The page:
Side effects of Parkinson’s treatment reduced by blocking brain protein

Targeting p11 protein in dopamine-responsive region of the brain shows promise in mouse model of Parkinson’s disease.

Researchers say targeting the p11 protein in the dorsal striatum could be a promising avenue for treating Parkinson’s disease with fewer side effects. In the image, molecular model of the p11 protein

The primary treatment for Parkinson’s disease is to replace lost dopamine — the cause of its characteristic symptoms. However, this often results in abnormal involuntary movements (dyskinesia), a side effect that can restrict levodopa dosage and, therefore, efficacy. 

Researchers report in PNAS (online, 19 January 2016)[1]
, that blocking a protein called p11 in the dorsal striatum — a dopamine-responsive region of the brain involved in movement — can reduce dyskinesia associated with levodopa or dopamine-receptor agonists in a mouse model of Parkinson’s disease. In addition, even prior to treatment with levodopa, blocking p11 improved motor symptoms in the mice.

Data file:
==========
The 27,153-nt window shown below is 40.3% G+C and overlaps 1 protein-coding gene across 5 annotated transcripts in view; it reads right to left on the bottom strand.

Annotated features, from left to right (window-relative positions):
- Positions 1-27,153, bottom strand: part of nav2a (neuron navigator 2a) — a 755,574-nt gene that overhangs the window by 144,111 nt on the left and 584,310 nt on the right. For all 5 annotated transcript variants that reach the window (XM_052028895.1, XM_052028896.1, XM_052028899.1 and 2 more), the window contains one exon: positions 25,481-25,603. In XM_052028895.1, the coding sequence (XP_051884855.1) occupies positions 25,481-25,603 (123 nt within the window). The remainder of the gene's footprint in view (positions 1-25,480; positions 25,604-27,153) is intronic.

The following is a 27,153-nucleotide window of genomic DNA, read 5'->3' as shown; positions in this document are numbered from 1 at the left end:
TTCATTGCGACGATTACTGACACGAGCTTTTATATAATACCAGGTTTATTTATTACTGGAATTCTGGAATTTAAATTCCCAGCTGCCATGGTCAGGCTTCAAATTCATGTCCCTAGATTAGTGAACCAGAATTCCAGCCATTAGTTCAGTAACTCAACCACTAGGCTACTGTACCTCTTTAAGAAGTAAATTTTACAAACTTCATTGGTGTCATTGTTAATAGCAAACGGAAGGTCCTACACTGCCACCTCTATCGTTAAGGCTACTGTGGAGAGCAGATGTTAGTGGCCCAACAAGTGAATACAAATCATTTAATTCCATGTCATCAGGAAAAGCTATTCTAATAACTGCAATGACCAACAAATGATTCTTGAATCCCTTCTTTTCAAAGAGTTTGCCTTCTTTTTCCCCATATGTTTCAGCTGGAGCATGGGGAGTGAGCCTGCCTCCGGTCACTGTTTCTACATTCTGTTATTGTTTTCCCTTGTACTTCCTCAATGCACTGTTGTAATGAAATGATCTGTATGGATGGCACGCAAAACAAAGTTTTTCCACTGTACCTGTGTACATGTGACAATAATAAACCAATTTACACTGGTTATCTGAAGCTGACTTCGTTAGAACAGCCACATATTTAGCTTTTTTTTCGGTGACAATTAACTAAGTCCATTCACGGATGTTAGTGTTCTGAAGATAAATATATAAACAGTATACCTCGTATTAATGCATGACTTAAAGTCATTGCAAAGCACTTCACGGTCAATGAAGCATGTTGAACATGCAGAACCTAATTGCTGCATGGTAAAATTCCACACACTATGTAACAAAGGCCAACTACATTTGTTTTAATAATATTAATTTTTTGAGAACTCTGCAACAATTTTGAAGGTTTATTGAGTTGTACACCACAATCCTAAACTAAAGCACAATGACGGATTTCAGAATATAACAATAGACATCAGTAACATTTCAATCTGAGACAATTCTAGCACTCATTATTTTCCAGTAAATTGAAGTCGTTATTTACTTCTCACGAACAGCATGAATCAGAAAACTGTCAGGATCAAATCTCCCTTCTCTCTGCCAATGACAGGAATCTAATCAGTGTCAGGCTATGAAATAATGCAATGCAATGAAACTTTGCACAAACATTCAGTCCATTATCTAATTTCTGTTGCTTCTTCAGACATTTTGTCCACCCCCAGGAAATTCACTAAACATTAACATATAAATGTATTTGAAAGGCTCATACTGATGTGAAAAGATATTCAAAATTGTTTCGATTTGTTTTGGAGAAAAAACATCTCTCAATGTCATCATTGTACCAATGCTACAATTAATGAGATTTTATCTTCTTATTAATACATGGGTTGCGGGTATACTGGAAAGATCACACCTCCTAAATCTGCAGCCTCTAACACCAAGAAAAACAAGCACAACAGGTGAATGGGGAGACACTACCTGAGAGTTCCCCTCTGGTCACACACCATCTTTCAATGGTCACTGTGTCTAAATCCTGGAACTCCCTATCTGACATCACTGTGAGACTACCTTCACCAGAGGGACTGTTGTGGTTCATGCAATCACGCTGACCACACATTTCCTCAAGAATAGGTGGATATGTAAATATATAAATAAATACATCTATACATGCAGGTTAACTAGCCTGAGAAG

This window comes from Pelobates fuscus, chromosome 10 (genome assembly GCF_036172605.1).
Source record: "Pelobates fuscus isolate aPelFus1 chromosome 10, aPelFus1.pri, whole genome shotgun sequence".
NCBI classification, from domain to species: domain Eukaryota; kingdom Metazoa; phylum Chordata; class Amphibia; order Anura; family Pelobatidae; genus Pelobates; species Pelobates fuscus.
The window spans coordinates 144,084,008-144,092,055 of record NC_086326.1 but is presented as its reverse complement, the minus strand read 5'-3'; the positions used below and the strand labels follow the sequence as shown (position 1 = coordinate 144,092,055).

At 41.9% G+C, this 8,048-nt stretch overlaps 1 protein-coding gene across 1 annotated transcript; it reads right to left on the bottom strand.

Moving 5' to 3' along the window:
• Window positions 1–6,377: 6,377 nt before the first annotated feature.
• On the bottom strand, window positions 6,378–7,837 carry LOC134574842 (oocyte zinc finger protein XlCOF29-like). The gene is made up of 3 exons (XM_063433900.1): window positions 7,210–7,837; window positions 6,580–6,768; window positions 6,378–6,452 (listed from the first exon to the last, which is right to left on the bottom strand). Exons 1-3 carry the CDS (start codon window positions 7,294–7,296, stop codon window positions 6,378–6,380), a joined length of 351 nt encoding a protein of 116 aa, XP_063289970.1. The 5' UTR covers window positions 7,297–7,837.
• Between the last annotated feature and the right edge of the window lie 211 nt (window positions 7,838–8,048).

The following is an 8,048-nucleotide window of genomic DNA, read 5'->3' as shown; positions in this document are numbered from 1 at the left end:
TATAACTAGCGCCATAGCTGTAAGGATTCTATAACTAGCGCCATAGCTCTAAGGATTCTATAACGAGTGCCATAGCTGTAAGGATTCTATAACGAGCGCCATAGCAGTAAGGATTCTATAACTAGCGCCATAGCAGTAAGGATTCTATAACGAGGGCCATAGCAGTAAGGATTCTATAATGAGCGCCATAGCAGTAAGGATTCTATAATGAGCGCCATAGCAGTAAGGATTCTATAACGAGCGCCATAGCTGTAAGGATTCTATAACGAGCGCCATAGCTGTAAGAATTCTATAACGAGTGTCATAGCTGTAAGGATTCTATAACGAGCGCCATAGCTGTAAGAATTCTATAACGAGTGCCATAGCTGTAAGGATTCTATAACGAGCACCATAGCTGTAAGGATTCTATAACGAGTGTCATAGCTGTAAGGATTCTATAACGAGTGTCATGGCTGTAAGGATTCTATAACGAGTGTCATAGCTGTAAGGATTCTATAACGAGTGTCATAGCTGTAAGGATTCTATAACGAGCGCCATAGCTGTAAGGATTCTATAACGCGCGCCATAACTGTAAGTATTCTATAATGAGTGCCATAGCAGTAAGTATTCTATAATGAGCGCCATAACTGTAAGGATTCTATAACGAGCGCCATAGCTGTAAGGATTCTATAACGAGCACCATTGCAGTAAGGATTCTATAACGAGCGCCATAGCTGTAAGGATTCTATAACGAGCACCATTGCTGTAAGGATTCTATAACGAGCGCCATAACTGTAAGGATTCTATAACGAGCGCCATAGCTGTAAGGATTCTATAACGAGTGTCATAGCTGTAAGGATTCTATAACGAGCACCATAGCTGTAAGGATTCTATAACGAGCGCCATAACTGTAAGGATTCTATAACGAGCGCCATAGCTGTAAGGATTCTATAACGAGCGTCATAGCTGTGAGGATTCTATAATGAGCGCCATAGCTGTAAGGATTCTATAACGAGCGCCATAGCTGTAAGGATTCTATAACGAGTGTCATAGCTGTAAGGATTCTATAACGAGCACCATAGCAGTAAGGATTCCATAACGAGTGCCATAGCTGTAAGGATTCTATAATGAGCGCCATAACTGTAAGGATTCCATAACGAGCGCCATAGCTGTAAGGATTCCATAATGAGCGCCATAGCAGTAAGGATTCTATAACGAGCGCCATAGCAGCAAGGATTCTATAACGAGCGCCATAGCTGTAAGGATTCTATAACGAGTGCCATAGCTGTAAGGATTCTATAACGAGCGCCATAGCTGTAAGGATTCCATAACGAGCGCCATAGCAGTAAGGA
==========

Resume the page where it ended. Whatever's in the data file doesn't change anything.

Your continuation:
The researchers say that targeting the protein could be a promising avenue for treating Parkinson’s disease with fewer side effects. But they note that such therapies would likely need to be targeted to the dorsal striatum as universal p11 suppression is associated with depression.

References

[1] Marongiu R, Arango-Lievano M, Francardo V et al. Gene therapy blockade of dorsal striatal p11 improves motor function and dyskinesia in parkinsonian mice. PNAS 2016. doi: 10.1073/pnas.1524387113

Last updated
Citation
Clinical Pharmacist, CP, February 2016, Vol 8, No 2;8(2):DOI:10.1211/PJ.2016.20200522